Plaintiff appealed. She argued that her job inspecting chicken for sanitary defects meant she was exposed to cold in her regular occupation since federal law requires processed poultry to be kept at cold temperatures. Reliance engaged a second vocational specialist who came to the same conclusion as the first one: her Regular Occupation was best defined in the DOT as that of a Sanitarian. In its denial of her appeal, Reliance explained that while it acknowledged that she could not work in the cold, that was a job requirement specific to Peco Foods, Inc., and not specific to her occupation as a Sanitarian.

After she exhausted her administrative remedies, Nichols filed an ERISA lawsuit in the U.S. District Court for the Southern District of Mississippi. The District Court agreed with Plaintiff that exposure to cold was a material duty of her regular occupation and ordered Reliance to pay her LTD benefits. This time, Reliance Standard appealed.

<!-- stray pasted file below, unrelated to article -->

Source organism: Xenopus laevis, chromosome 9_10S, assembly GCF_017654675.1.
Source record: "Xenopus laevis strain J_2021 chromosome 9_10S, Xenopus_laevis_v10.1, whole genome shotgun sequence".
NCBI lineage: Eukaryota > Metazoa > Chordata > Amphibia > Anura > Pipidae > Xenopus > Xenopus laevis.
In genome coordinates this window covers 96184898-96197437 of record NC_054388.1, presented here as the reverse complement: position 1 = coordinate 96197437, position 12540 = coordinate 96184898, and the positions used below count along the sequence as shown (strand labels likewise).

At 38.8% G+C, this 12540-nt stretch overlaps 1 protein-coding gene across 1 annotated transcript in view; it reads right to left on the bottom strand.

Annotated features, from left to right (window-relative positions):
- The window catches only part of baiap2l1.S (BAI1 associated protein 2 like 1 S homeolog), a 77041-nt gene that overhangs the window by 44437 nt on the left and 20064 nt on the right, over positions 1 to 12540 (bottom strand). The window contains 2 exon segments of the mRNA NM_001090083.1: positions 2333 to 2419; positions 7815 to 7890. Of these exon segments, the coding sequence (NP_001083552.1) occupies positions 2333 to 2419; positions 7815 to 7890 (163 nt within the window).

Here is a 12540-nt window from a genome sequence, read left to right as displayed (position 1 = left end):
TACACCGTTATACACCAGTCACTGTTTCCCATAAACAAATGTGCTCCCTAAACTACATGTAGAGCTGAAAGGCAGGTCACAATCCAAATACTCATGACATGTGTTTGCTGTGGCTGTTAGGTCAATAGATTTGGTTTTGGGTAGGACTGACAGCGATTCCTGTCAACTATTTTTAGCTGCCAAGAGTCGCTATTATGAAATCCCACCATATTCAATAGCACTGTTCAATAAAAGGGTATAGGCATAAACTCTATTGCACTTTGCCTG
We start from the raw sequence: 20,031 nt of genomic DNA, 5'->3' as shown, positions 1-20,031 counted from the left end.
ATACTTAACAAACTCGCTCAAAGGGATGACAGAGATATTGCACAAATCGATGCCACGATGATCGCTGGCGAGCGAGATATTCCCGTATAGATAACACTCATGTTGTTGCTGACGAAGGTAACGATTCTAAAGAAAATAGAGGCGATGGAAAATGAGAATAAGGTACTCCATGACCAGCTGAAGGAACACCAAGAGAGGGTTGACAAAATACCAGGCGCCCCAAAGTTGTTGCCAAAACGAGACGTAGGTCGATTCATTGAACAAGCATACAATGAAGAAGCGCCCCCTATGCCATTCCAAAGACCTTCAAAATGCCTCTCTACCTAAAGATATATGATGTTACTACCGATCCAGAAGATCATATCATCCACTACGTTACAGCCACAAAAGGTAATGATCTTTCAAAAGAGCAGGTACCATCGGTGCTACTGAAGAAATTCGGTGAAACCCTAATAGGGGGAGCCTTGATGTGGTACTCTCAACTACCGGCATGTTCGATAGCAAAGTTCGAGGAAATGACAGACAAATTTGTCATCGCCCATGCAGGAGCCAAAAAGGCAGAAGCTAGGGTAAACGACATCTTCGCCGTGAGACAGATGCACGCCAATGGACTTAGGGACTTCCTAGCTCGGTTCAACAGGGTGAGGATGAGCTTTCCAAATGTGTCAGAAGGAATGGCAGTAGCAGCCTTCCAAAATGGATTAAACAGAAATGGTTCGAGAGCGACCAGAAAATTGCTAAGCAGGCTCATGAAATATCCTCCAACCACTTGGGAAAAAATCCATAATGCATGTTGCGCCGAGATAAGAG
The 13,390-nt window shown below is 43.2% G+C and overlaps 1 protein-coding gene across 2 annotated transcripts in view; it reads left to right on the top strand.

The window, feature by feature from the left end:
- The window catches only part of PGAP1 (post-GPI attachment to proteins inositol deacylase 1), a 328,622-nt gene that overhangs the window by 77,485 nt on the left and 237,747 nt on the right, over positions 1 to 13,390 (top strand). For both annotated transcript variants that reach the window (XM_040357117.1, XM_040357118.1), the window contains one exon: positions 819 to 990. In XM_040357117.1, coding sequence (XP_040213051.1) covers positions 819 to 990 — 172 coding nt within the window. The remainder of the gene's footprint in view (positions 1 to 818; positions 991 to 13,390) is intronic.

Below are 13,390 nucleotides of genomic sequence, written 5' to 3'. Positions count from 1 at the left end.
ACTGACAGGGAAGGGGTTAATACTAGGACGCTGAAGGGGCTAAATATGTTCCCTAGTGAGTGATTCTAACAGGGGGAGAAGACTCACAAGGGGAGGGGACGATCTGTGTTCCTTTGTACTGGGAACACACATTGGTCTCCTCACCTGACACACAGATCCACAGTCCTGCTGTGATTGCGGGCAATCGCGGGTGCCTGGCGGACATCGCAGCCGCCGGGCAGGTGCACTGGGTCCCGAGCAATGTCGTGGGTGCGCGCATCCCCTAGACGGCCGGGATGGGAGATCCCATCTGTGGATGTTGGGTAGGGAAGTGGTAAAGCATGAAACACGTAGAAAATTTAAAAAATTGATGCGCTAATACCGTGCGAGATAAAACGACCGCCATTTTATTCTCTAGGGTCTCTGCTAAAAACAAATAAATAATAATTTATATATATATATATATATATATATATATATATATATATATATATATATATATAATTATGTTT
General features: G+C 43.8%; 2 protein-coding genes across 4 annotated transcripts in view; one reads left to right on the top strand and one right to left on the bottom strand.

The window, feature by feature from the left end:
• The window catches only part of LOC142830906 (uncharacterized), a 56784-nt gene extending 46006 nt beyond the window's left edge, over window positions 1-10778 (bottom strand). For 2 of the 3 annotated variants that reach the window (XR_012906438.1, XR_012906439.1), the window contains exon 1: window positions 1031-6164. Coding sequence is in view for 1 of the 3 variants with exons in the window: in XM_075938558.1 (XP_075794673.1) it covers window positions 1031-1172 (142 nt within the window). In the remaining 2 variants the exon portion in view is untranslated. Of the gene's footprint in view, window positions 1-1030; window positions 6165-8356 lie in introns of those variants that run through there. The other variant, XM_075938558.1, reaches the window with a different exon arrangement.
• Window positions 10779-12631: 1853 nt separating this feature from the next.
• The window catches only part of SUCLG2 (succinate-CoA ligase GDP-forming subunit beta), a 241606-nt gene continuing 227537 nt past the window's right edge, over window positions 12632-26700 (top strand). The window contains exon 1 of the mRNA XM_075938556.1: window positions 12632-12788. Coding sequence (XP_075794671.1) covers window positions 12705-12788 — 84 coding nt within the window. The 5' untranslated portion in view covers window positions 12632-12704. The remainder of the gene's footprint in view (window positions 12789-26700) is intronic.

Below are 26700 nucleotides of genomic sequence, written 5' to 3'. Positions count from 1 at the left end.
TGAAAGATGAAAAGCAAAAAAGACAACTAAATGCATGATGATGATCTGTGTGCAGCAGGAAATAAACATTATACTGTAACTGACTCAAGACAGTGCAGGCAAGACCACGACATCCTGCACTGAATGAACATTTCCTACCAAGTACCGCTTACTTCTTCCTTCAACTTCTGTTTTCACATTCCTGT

The U.S. Court of Appeals for the Fifth Circuit held that the Plaintiff was not entitled to long term disability benefits. The Court said that Reliance Standard did not abuse its discretion when it refused to consider the specific duties of the claimant’s regular occupation.

The Fifth Circuit acknowledged that other federal courts defined Regular Occupation differently, but concluded “No matter what other circuits require, our precedent dictates that regular occupation is to be defined generally and need not account for each of a claimant’s unique job duties.” Therefore, the Court held that Reliance Standard’s denial of disability benefits was valid, and that Reliance did not need to consider the specific duties of the claimant’s regular occupation.

The Fifth Circuit’s decision binds courts in Mississippi, Louisiana, and Texas. This means that those courts must rule according to the way the Fifth Circuit ruled in the Nichols case. So, if you work in one of the named states, whether you can prove you are entitled to LTD benefits depends on the definition of your Regular Occupation according to the DOT, not according to your actual job duties.

Not All Courts Agree with the Fifth Circuit

At least two other circuit courts disagree with this ruling by the Fifth Circuit and have ruled that Regular Occupation means the actual duties the claimant was performing at the time he or she stopped working. Some examples of other court definitions of regular occupation are:

Kinstler v. First Reliance Life Insurance Co.

Lasser v. Reliance Standard Life Insurance Co.

Darvell v. Life Insurance Company of North America

Bishop v. Long Term Disability Income Plan of SAP Am., Inc.

Leave a comment or ask us a question